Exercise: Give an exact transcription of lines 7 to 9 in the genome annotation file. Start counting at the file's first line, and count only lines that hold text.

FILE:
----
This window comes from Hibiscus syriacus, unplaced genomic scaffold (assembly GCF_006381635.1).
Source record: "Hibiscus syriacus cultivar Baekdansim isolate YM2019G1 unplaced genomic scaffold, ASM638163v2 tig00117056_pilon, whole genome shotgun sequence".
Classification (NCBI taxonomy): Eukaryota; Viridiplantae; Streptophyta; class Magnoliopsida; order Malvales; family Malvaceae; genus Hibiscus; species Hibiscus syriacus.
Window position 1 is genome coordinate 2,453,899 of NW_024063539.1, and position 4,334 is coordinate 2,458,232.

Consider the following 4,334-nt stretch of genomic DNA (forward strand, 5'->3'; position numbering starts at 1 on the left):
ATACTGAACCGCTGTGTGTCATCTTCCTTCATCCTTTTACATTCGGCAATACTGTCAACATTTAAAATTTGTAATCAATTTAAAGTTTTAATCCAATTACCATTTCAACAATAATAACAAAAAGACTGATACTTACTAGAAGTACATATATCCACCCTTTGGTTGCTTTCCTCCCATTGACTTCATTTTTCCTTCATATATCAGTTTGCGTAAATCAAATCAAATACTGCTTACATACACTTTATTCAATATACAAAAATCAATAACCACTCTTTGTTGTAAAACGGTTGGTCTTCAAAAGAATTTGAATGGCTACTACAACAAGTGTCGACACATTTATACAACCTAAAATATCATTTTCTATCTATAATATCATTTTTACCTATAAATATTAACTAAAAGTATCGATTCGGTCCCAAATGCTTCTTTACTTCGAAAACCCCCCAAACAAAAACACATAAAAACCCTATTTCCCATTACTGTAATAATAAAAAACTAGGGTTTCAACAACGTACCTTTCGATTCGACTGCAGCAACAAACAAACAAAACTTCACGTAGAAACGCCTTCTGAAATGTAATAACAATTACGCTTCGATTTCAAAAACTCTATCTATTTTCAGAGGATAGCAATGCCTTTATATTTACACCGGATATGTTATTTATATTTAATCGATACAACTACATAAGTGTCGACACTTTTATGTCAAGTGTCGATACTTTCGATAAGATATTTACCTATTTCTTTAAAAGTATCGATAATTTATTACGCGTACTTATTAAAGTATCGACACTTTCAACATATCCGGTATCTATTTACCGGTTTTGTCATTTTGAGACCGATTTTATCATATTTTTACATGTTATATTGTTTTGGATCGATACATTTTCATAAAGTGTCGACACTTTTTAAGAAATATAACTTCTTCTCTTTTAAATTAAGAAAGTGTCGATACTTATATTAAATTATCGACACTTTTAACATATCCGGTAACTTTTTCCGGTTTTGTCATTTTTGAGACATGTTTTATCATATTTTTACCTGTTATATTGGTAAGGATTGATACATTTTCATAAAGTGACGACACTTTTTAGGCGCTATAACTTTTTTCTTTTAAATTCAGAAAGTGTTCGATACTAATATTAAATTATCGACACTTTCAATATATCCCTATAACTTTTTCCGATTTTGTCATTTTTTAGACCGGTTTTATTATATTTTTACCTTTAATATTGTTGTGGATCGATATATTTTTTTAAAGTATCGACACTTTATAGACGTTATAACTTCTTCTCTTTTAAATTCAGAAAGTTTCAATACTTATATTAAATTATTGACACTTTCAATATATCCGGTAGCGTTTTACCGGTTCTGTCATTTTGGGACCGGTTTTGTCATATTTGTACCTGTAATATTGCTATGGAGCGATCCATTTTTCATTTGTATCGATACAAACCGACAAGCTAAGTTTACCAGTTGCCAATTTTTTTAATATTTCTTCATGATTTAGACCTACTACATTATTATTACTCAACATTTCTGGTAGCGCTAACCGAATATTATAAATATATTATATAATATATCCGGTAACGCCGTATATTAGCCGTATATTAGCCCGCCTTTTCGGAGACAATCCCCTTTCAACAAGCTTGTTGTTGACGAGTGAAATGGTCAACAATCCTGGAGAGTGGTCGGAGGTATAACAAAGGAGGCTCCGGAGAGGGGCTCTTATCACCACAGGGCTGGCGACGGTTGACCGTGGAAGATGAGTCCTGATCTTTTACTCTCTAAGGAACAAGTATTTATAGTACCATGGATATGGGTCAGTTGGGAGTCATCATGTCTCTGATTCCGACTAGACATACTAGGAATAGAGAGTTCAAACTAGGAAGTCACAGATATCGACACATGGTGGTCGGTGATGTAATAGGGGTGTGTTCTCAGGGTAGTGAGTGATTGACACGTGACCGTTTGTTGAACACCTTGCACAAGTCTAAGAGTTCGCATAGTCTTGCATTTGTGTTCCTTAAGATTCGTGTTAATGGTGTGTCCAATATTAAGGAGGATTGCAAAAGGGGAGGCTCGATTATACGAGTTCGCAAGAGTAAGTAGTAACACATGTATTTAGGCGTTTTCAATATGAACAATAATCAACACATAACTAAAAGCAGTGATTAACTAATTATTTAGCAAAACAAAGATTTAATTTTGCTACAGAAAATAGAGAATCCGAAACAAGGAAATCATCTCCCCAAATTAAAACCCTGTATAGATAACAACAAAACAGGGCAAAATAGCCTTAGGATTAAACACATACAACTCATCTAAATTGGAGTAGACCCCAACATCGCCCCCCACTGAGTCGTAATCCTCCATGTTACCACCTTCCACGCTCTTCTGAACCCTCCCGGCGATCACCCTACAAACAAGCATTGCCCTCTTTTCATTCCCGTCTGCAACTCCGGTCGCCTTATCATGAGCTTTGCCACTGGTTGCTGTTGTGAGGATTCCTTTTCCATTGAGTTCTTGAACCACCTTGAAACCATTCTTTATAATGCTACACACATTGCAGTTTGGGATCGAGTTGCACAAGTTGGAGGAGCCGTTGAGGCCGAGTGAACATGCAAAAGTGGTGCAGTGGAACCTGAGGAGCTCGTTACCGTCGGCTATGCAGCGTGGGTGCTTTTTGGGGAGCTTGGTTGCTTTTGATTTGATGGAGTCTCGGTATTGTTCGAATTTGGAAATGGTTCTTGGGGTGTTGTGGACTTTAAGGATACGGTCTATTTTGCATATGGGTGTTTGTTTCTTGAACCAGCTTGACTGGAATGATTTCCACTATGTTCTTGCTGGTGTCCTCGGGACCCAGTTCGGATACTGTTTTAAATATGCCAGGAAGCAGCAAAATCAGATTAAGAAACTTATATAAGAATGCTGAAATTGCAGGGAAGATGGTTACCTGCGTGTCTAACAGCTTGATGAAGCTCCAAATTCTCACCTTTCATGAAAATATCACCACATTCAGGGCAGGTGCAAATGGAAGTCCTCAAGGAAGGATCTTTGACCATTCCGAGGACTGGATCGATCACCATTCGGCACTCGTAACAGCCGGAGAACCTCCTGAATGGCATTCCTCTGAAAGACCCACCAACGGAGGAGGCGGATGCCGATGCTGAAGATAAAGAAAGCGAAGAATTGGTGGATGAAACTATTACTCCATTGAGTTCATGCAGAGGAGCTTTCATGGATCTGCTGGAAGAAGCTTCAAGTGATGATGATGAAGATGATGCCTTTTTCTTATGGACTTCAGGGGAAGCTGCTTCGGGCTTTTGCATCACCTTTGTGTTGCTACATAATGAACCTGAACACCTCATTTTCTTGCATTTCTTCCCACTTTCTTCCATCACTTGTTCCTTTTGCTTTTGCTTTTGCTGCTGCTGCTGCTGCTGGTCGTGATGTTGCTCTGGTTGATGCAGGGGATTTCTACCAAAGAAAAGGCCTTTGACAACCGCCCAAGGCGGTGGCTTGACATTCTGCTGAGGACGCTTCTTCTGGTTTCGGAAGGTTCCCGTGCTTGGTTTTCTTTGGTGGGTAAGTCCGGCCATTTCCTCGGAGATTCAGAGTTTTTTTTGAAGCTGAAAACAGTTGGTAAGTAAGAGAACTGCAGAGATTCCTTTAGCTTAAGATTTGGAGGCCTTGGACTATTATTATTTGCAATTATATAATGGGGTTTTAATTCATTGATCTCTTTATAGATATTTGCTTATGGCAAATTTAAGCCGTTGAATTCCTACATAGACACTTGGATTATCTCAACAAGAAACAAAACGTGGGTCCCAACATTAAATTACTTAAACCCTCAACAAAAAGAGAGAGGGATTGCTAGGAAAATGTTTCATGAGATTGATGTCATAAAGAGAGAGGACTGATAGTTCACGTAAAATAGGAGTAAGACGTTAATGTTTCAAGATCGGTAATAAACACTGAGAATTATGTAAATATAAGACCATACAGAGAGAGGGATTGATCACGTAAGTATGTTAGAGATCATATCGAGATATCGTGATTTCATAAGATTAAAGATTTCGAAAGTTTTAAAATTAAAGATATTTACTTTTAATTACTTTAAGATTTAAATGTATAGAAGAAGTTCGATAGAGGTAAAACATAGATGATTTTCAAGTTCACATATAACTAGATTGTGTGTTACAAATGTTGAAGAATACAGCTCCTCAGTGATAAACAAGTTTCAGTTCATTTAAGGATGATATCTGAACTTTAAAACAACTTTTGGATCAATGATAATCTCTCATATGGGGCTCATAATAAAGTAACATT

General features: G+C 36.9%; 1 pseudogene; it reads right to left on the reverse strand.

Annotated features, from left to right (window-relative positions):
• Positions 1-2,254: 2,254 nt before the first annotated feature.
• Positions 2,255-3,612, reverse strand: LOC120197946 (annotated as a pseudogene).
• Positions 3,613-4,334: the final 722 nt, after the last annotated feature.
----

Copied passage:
General features: G+C 36.9%; 1 pseudogene; it reads right to left on the reverse strand.

Annotated features, from left to right (window-relative positions):
• Positions 1-2,254: 2,254 nt before the first annotated feature.